Texterity, which produces digital editions of approximately 750 consumer and trade magazines (1,000 if you include association and other niche publications), including Premier Guitar and Fast Company, believes native apps are a better approach for both the iPhone and the iPad. Native apps offer the best way to take advantage of the immersive experience those devices offer, according to Texterity President Martin Hensel.
Texterity’s approach is to create “white-label” apps that feature the publication’s brand, not Texterity’s. It has released two such apps for the iPhone – Premier Guitar and the just-launched CabinetMaker – with several others in the works. It plans to submit its first native iPad versions for approval in May.
Hensel offered some impressive metrics for the Premier Guitar iPhone app to support his point about how these devices improve user engagement with a magazine:
- iPhone users average 5 sessions (repeat visits) with each digital edition, compared with 1.2 sessions for a typical B2B digital edition accessed through the Web (and 2 sessions for a typical B2B website)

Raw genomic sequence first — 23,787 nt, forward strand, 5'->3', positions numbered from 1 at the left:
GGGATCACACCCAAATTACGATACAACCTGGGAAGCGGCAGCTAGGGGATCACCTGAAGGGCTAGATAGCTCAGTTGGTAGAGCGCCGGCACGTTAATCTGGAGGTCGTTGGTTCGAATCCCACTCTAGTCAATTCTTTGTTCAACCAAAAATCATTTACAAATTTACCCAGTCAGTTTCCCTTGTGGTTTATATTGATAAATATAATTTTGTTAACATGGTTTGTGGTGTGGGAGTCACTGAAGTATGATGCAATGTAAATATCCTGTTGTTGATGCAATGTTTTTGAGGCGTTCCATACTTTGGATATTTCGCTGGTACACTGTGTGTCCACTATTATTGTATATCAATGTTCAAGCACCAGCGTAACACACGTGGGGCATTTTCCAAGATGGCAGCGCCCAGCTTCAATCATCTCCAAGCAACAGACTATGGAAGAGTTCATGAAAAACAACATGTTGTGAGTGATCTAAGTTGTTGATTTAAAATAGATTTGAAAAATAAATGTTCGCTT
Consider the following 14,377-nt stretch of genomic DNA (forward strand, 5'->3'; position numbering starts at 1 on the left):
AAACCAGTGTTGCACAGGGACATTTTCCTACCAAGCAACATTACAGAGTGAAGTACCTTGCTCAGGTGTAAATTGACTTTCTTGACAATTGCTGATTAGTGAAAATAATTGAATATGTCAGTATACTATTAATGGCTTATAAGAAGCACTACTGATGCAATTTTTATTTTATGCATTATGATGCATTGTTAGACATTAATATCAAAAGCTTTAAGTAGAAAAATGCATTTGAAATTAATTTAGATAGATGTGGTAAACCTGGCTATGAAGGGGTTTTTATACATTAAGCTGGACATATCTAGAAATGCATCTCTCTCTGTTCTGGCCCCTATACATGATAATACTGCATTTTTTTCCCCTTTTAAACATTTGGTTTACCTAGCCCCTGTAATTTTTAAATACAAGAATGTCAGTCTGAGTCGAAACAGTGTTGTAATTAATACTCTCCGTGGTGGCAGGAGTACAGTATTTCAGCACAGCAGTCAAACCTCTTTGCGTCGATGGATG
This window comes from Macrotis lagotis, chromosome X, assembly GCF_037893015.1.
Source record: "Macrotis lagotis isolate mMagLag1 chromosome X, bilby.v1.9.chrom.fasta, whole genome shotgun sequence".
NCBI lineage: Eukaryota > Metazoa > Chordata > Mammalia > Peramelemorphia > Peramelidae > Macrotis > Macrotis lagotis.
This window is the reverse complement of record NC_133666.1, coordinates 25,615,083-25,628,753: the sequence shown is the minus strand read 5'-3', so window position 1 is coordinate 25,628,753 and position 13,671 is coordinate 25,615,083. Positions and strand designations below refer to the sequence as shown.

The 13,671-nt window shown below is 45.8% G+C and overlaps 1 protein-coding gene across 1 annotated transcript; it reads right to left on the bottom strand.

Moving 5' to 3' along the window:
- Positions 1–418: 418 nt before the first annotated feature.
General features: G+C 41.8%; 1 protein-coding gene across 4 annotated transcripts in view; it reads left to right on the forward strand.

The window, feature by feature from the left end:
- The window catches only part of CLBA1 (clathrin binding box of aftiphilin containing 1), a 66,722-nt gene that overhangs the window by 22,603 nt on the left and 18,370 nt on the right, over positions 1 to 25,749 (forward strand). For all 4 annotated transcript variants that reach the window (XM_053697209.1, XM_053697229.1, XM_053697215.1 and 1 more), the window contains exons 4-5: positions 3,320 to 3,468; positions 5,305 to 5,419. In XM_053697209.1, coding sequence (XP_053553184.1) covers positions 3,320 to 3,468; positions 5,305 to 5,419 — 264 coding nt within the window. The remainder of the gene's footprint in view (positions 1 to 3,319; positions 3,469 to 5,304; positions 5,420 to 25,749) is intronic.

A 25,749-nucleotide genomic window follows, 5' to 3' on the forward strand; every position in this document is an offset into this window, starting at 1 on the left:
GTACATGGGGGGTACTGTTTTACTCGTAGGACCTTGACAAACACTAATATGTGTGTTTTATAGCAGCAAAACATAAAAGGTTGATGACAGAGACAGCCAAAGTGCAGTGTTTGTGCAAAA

- The average session length for iPhone users is 21 minutes, vs. 6 minutes for a B2B Web edition and 4 minutes for a B2B website
- This translates into monthly engagement with the digital edition of more than 100 minutes per month for iPhone users – more than 14 times that of users who access a B2B digital edition through a website.
Hensel expects these engagement metrics to be even better on the iPad because “the ergonomic experience is better – the navigational improvements are more empowering to the user.” For example, the ability to swipe across a series of covers, or navigate text content in multiple ways, or tap the screen to access all navigational metaphors all improve the user experience.
Texterity charges $995 per issue for converting a publication into an iPhone/iPad app. Publishers set their own pricing for the app and receive the 70% revenue cut Apple provides from the iTunes store, plus whatever additional advertising revenue they generate through the digital editions. Hensel says Texterity is developing an in-app subscription process, due this summer, that will allow publishers to collect subscriber information.
While much of the talk around digital publications on the iPad has centered on video, Hensel cautions publishers not to overdo gee-whiz technology on the new device.